Meanwhile, next time I get together with my new-mom friend and her baby, I think I will put her more at ease by showing up 5 minutes late in my sweats, leaving that grape jelly smeared all over my kids’ faces and regale her with the tale of the “Floor Donuts” (that delightful time I let Spike carry the dozen-box of frosted donuts to the register at the grocery store.  He dumped them, the box came open, and all of them plopped juicily to the grubby floor, frosting side down.  And before I could begin cleaning them up, Spike wipes his hand over the frosting-smeared floor and begins eating it the delicious goo.)

Who’s a perfect mom, now?  🙂

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{7QuickTakes}Weekly mishmash: Halloween and the Couch that Smelled of Pee, or Scary Adventures in Potty Training

Hello!  We survived a scary week of Halloween being on a Monday.  It was rough,  and I can imagine even more so for my children’s teachers – having to get through an entire week of dealing with candy-addled youngsters.  I salute you, teachers.  Your courage and fortitude is beyond my capabilities.

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What is scarier than kids hopped up on candy??

Here is what else has been going on around here:

ONE

I realized that I am becoming a Bah-Humbug Halloween mom.  This is so extremely sad because, generally, I love Halloween.  It’s one of my favorite holidays, and not for the whole pseudo-occult-scary-zombies-and-skulls-everywhere reason.  I just like to dress up.  But this year, the day before Halloween, as I was rushing around trying to find all the pumpkin-carving tools and laying down newspaper on the table while trying to remember where I put the battery-operated tea lights, it occurred to me that THIS IS JUST TOO DANG MUCH WORK.  And, of course, the kids are running around in crazy anticipation of things to come (i.e. candy) like wolves who get a whiff of a wounded elk two miles off.  Of course, I suck it up and remember that this holiday is for them, not me, and power through.  But I lament the fact that I can’t seem to find the joy in Halloween any more.  I will need to work on that (and don’t even get me started on Christmas!)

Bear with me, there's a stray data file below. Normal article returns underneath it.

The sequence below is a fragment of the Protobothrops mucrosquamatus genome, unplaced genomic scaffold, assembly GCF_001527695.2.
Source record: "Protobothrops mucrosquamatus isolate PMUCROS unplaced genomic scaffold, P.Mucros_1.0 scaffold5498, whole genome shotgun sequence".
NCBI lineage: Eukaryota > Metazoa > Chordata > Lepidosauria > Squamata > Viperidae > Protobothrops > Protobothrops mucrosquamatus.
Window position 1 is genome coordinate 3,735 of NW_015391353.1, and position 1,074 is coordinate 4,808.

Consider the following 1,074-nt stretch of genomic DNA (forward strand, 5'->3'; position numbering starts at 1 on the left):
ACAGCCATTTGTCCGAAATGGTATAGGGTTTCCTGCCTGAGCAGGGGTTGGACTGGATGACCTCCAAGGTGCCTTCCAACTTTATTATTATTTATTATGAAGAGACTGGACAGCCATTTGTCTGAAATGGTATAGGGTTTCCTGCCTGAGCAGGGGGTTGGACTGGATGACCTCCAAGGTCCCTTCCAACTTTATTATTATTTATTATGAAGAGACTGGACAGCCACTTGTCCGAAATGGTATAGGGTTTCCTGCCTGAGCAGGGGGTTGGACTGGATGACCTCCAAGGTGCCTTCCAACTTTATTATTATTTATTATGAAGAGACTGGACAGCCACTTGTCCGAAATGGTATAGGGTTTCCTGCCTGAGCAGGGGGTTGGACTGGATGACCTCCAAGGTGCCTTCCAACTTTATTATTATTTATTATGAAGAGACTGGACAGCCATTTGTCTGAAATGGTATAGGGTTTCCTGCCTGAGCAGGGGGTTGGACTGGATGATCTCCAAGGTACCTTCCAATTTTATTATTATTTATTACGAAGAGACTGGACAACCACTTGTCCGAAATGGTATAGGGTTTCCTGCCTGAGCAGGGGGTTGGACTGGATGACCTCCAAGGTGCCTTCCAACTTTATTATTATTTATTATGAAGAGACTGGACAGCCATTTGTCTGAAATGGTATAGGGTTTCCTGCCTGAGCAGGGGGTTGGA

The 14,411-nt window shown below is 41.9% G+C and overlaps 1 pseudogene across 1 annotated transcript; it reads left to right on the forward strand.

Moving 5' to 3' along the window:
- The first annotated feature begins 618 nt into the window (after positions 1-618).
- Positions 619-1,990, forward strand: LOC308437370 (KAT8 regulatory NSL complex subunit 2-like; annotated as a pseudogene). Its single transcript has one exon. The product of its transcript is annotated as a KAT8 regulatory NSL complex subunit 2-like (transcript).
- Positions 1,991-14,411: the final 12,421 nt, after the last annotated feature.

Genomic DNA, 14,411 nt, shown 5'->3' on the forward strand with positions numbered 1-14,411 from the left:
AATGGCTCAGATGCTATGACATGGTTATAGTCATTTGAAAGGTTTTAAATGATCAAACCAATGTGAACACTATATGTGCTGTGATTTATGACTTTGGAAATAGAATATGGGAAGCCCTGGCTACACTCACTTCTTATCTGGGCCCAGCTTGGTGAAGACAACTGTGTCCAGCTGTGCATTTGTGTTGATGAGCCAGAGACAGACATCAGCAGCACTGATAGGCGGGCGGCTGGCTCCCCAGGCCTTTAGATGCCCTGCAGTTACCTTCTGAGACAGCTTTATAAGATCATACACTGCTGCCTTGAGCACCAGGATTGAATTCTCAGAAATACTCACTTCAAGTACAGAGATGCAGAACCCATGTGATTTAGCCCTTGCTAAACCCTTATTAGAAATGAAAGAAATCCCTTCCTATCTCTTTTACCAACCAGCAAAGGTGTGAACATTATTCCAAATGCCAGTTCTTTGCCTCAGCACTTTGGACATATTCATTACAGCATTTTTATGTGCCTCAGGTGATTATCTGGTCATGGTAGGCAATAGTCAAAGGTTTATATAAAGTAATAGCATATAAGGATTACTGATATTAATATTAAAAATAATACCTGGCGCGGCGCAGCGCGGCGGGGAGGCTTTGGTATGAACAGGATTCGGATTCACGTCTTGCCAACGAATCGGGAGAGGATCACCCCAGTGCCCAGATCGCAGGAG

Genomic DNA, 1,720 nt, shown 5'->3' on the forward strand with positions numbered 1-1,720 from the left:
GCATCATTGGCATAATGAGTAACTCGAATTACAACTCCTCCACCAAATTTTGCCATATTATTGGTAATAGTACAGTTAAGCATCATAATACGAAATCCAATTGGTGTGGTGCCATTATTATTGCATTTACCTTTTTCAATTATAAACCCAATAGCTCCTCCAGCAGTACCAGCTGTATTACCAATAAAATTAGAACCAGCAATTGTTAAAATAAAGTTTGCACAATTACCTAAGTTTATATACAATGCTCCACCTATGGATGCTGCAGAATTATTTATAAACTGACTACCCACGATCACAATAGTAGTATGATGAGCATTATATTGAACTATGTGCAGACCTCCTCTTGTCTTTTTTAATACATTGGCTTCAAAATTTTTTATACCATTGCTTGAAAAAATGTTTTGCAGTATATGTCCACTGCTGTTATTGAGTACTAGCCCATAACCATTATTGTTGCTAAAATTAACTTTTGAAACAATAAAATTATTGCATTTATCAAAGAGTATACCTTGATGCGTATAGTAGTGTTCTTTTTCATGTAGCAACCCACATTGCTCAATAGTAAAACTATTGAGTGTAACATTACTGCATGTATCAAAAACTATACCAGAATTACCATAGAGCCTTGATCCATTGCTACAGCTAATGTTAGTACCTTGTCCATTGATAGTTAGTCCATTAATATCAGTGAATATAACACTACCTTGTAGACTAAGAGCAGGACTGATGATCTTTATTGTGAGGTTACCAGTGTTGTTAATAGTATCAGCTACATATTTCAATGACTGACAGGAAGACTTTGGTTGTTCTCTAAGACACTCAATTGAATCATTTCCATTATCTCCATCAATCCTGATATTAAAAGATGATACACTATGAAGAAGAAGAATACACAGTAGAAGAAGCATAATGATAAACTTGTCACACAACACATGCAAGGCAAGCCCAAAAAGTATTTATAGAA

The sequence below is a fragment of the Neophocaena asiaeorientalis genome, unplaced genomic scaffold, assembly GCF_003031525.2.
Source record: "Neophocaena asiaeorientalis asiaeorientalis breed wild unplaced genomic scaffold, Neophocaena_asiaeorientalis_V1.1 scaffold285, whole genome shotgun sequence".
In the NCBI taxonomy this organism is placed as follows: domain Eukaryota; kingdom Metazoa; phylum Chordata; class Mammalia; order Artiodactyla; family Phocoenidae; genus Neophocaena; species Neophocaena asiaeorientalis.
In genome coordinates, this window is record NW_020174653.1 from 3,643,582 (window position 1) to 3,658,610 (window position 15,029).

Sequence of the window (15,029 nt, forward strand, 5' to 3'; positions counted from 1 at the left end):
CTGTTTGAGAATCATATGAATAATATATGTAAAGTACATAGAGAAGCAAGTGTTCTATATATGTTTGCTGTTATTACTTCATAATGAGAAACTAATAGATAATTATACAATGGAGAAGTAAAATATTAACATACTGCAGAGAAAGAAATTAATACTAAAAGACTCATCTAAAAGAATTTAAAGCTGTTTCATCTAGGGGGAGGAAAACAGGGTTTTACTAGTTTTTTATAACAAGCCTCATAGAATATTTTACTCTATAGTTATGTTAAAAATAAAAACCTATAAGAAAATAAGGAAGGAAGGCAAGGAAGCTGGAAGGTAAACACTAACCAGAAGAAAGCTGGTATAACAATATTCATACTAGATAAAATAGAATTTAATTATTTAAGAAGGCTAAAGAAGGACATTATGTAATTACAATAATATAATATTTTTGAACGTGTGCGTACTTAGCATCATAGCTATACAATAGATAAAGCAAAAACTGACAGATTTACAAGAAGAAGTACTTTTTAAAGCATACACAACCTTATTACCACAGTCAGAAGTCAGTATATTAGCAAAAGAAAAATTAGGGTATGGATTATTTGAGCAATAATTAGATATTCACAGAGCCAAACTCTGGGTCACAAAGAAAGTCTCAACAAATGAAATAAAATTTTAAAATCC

TWO

Hubby and I met 16 years ago at a Halloween party at his college fraternity house.  I was a cowgirl….he was a  – flasher [because what other Halloween costume can you make up with things you already own – a coat and boxer shorts (luckily he was a G-rated flasher)? – excited to try to explain that one to our kids later…] but it always makes the Halloween season special for Hubby and me.  I like to try and go out to eat or something to celebrate our Anniversary of Meeting.  This year, we did something different and went to a sip-and-paint place (you can bring wine in and everyone in attendance gets instruction about how to paint a specific picture).  I had been there once before with my girlfriends, but I was pleasantly surprised how my analytical, science-minded husband really took to the creative experience.  He was really excited about his painting afterwards and talked about the experience for DAYS.  It was really a fun date night.